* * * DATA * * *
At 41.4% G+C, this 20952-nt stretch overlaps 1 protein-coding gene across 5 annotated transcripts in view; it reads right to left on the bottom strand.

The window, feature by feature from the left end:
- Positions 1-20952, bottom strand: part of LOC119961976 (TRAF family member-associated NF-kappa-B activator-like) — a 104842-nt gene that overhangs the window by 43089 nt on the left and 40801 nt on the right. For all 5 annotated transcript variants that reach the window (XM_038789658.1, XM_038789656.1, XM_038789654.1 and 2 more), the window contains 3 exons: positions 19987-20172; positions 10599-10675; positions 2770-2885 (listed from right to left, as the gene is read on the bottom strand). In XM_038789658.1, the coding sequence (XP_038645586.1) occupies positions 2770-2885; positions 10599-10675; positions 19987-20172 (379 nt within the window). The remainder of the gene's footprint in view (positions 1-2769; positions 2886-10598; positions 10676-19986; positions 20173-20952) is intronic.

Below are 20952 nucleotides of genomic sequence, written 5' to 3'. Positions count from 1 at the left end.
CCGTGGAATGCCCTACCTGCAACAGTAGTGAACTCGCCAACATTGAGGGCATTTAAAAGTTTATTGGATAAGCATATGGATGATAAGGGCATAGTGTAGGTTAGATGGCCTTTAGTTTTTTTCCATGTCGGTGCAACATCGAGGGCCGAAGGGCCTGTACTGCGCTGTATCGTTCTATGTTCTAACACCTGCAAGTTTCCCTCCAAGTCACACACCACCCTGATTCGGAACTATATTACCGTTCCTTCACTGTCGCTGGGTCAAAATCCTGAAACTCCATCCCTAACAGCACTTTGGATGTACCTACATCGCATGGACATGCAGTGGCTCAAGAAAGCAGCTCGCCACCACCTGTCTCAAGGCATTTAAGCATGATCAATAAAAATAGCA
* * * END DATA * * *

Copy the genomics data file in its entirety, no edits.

At 41.4% G+C, this 20952-nt stretch overlaps 1 protein-coding gene across 5 annotated transcripts in view; it reads right to left on the bottom strand.

The window, feature by feature from the left end:
- Positions 1-20952, bottom strand: part of LOC119961976 (TRAF family member-associated NF-kappa-B activator-like) — a 104842-nt gene that overhangs the window by 43089 nt on the left and 40801 nt on the right. For all 5 annotated transcript variants that reach the window (XM_038789658.1, XM_038789656.1, XM_038789654.1 and 2 more), the window contains 3 exons: positions 19987-20172; positions 10599-10675; positions 2770-2885 (listed from right to left, as the gene is read on the bottom strand). In XM_038789658.1, the coding sequence (XP_038645586.1) occupies positions 2770-2885; positions 10599-10675; positions 19987-20172 (379 nt within the window). The remainder of the gene's footprint in view (positions 1-2769; positions 2886-10598; positions 10676-19986; positions 20173-20952) is intronic.

Below are 20952 nucleotides of genomic sequence, written 5' to 3'. Positions count from 1 at the left end.
CCGTGGAATGCCCTACCTGCAACAGTAGTGAACTCGCCAACATTGAGGGCATTTAAAAGTTTATTGGATAAGCATATGGATGATAAGGGCATAGTGTAGGTTAGATGGCCTTTAGTTTTTTTCCATGTCGGTGCAACATCGAGGGCCGAAGGGCCTGTACTGCGCTGTATCGTTCTATGTTCTAACACCTGCAAGTTTCCCTCCAAGTCACACACCACCCTGATTCGGAACTATATTACCGTTCCTTCACTGTCGCTGGGTCAAAATCCTGAAACTCCATCCCTAACAGCACTTTGGATGTACCTACATCGCATGGACATGCAGTGGCTCAAGAAAGCAGCTCGCCACCACCTGTCTCAAGGCATTTAAGCATGATCAATAAAAATAGCA